Arctic Cooling Accelero Hybrid VGA Cooler Review: Not For the Faint of Heartby Dustin Sklavos on December 28, 2012 8:15 PM EST
Installation, Part 1
Of course, in order to actually test the Arctic Cooling Accelero Hybrid, we must first install it. I had on hand a bone stock, reference NVIDIA GeForce GTX 680, a card which is in my opinion the perfect candidate. The GTX 680's stock cooler isn't bad, but it can get a little noisy if you start overclocking the card at all, and it's not as robust as the cooler on the venerable GTX 580. To be fair, that card had a much higher TDP than the GTX 680 does.
The first step was just getting the existing cooler off of the GTX 680, and NVIDIA doesn't make it easy. The 680's cooling comes in three pieces: the outer shroud, the heatsink, and the baseplate. The shroud is easy enough to remove, secured with a total of six Phillips head screws. Disconnecting the radial fan requires removing another internal Phillips head screw with a precision screwdriver, and then the heatsink comes off by removing four more Phillips head screws from the rear of the card. Of course, the baseplate itself isn't so kind: there are fourteen T6 Torx head screws on the rear of the card that must be removed, along with an additional three Phillips head screws attached to the I/O shield.
With the original cooling system removed, you'll need to clean the thermal paste off of the GPU die, and Arctic Cooling recommends using an eraser to gently remove any residue that may be on the RAM and VRM dies. After doing so you'll want to safely set aside the video card, as we now need to work on one of the two major parts of the Accelero Hybrid: the shroud. The plastic shroud has kind of a goofy shape and doesn't feel particularly sturdy, and I kind of wish Arctic Cooling had gone with a bit more staid and practical of a design. In the above photo, in the ring to the left of the 80mm fan are three circular rubber pads which have to be applied. These dampen vibration from the waterblock.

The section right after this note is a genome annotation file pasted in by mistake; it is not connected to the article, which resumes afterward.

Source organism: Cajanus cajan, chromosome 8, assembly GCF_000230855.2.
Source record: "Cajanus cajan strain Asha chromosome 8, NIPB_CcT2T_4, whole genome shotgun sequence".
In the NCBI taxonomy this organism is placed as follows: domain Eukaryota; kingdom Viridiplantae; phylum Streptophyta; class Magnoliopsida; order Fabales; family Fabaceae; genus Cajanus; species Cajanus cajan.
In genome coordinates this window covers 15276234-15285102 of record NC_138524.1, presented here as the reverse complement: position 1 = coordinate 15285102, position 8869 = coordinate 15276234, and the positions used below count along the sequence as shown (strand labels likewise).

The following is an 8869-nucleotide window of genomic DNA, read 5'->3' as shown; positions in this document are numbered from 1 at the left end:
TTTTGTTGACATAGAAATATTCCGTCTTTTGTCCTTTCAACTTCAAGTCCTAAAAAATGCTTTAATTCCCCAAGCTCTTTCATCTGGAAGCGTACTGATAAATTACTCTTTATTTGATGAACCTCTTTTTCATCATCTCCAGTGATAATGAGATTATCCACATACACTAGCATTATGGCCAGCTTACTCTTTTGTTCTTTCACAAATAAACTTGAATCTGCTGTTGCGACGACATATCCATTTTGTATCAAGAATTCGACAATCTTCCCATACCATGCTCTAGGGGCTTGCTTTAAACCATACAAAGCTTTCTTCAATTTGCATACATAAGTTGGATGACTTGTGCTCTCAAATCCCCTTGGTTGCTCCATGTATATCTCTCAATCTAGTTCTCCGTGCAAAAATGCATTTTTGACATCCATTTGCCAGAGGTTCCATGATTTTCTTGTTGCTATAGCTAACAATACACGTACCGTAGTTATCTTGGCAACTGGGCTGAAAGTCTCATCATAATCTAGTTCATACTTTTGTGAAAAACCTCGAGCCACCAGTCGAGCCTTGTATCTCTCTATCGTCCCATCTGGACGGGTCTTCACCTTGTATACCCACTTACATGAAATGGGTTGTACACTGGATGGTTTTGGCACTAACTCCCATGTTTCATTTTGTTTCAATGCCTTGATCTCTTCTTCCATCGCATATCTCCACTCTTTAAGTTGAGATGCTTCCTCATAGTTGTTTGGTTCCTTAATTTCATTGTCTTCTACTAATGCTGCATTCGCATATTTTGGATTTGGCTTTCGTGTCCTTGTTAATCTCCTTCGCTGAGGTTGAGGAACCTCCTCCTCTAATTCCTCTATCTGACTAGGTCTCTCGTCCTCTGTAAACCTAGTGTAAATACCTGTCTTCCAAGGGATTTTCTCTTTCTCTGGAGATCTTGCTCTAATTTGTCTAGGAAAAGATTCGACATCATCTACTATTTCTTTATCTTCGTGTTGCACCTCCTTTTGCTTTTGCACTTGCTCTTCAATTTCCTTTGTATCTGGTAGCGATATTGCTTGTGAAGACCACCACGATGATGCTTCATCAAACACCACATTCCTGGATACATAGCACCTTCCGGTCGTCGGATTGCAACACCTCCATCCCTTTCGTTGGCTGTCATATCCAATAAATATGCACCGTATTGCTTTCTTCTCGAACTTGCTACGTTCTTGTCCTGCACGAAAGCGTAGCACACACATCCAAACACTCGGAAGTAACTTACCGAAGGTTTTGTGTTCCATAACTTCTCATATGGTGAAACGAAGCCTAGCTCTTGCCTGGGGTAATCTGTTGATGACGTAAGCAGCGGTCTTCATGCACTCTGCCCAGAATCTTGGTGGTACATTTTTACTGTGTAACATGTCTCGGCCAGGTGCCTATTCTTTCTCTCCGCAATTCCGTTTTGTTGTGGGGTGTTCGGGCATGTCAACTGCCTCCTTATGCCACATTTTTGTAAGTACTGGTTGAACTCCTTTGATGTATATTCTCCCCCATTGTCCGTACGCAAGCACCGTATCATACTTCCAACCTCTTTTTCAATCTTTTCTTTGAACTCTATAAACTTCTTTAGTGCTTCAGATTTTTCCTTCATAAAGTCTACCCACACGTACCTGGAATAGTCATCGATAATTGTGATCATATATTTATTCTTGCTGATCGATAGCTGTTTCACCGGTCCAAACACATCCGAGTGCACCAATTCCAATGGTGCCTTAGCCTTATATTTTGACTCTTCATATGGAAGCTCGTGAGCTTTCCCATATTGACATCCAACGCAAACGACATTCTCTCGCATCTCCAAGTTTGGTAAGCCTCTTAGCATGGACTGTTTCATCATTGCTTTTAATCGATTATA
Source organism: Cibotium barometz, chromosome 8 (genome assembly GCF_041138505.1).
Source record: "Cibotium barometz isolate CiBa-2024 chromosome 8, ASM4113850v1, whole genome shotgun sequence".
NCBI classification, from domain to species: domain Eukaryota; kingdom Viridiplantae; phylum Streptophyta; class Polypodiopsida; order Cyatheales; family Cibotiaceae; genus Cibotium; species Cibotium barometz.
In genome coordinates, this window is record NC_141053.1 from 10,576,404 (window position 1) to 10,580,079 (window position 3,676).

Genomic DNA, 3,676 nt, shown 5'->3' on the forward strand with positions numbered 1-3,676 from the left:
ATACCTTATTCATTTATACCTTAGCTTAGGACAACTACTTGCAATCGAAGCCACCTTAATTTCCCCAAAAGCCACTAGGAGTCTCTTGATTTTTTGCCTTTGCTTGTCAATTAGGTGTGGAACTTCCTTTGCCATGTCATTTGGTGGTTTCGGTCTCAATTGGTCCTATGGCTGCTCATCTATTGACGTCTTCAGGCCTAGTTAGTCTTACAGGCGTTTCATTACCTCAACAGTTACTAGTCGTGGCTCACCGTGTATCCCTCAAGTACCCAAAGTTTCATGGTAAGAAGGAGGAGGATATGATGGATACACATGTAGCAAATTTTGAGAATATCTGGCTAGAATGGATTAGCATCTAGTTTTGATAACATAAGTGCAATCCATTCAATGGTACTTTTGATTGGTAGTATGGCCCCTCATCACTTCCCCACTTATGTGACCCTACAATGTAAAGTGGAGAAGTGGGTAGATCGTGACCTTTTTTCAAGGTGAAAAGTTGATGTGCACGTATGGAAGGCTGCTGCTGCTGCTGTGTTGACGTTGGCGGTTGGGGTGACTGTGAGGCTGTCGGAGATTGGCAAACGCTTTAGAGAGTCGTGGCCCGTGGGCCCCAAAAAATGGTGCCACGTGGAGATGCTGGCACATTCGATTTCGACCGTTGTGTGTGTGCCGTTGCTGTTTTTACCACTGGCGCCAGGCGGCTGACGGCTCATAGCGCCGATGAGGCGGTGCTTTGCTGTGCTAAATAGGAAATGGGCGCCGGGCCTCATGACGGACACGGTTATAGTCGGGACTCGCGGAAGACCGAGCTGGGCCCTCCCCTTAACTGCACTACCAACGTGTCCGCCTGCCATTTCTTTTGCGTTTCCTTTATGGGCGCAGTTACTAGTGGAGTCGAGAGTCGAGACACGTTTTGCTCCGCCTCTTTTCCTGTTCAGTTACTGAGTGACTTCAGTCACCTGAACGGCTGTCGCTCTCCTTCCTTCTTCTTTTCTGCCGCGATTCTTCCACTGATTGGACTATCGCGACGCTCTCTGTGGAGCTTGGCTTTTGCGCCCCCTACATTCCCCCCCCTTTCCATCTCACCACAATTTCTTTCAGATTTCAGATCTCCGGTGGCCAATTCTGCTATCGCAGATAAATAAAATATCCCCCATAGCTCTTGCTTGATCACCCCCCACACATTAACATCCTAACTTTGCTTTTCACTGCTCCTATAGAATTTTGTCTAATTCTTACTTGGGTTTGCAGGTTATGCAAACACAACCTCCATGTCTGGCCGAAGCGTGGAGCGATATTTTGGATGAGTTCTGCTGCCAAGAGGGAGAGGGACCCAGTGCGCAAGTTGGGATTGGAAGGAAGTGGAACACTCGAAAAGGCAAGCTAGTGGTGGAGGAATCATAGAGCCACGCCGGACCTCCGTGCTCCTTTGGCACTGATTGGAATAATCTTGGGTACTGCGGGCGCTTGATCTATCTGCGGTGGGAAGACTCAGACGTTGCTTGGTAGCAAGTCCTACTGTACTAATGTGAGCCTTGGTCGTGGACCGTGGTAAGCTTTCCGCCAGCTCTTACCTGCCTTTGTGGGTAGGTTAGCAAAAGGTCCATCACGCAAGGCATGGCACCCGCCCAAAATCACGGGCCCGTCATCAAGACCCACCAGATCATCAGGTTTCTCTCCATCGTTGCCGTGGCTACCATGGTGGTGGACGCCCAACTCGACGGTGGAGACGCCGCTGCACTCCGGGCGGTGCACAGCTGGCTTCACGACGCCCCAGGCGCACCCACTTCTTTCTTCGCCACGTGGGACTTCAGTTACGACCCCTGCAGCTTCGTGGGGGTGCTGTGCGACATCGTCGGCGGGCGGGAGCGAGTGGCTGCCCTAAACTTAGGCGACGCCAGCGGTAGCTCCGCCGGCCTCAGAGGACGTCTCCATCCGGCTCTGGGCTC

And above is the waterblock installed into the shroud. This is an involved process, unfortunately. The easy part is getting the waterblock into the shroud and wrapping the tubing around the plastic wedges inside. There are three channels for the tubes to go through; the orientation in the image is for the GTX 680, while other cards would shift both tubes down a channel. The waterblock is screwed into place, and then the tubes are held in place by metal washers mounted into the shroud.
The four clear spacers covering the mounting points of the waterblock have to have adhesive applied to their backs, and they're all roughly the size of a Grape Nut. This requires a ridiculous amount of precision, and I hope your hands are steadier than mine. Arctic Cooling could've done us all a huge solid by including these spacers pre-adhered like the rubber pads used to cushion the waterblock instead of making us remove tiny circles of double-sided adhesive. You also have to refer to their included table to see which spacers to use, as certain cards require 1.5mm spacers (like the GTX 680) while others require 4mm spacers. From there, you'll have to connect the power plug off of the waterblock to a header inside the shroud located just above the block.